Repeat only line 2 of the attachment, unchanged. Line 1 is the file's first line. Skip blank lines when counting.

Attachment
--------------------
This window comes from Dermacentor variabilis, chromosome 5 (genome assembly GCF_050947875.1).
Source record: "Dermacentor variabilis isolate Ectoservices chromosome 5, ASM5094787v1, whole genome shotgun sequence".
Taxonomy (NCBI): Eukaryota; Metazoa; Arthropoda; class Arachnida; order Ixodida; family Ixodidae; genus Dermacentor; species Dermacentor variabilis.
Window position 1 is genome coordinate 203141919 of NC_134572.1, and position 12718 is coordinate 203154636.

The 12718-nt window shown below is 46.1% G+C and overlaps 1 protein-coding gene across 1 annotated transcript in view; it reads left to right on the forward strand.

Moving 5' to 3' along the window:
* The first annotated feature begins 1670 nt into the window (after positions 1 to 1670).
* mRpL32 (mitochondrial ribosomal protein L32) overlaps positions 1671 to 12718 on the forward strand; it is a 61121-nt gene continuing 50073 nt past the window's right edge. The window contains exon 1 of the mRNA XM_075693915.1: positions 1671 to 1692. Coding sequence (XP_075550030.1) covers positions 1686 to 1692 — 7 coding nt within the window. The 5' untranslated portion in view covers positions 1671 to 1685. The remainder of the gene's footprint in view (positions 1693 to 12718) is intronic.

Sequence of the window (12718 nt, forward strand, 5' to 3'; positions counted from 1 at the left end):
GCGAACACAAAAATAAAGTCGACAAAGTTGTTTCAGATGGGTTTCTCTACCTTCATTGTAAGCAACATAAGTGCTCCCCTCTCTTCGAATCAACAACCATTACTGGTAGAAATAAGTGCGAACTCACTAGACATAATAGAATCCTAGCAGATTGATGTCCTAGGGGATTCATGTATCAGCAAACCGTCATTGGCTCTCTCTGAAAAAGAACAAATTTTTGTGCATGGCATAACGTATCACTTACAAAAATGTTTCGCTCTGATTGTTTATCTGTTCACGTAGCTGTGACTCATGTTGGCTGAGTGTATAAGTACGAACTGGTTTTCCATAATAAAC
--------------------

Source record: "Dermacentor variabilis isolate Ectoservices chromosome 5, ASM5094787v1, whole genome shotgun sequence".